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Industrial Organization (I/O) Psychology and the Film Office Space (1999)
The movie Office Space (1999) although it is clearly a comedy, could almost be a recruiting vehicle, in and of itself, for the profession of industrial organizational (I/O) psychology. According to the web article Careers in industrial organizational psychology:
Industrial Organizational (I/O) Psychology is the study of behavior in work settings. I/O psychology is very important in the workplace for promoting productive worker attitudes and behaviors and for selecting and promoting candidates in the most effective fashion . More and more companies are hiring I/O psychologists to come in and help revamp certain aspects of their company. It seems that today there is a great demand for equal employment, equal pay and an enjoyable yet productive environment.
InTech, the fictional software company that the main character Peter Gibbons, and his equally under-appreciated and burned out friends Samir and Michael worked for, was an example of the kind of organization that could have greatly benefited from the expertise and guidance of an I/O psychologist. Instead, however, business consultants were called in (as is commonplace, in such situations, in real life) to help revamp the company.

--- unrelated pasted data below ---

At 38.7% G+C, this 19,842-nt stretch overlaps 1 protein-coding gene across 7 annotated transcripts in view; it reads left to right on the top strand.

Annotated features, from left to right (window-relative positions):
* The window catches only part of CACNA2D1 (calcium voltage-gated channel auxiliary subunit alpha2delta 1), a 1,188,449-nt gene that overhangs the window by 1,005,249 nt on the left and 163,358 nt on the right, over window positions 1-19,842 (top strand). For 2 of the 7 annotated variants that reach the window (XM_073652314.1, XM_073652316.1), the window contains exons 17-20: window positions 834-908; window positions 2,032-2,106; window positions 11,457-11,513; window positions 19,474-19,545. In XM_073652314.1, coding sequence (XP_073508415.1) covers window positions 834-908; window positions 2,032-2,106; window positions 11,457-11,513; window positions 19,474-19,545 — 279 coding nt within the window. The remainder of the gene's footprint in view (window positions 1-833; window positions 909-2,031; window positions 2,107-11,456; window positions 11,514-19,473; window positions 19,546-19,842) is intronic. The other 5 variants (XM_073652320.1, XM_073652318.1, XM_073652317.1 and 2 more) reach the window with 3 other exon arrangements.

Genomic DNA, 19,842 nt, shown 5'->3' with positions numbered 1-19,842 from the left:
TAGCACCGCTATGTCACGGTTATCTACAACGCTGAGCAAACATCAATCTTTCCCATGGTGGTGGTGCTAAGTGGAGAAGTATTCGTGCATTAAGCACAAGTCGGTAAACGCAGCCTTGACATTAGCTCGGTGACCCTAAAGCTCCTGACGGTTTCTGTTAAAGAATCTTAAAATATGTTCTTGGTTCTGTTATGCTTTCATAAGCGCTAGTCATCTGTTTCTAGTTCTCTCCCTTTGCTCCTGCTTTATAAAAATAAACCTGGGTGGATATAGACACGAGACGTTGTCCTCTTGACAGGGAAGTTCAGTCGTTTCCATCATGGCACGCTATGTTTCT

While the consultants did in fact (ironically) correctly identify Peter's lack of job motivation, they were also instrumental in both erroneously promoting him and unjustly firing Samir, Michael, and others. Five key aspects, of typical I/O psychological work within organizations: (1) occupational stress; (2) job satisfaction; (2) (3) employee motivation; (4) emotions at work, and (5) organizational change (among others), are vividly, sometimes starkly represented within the movie Office Space.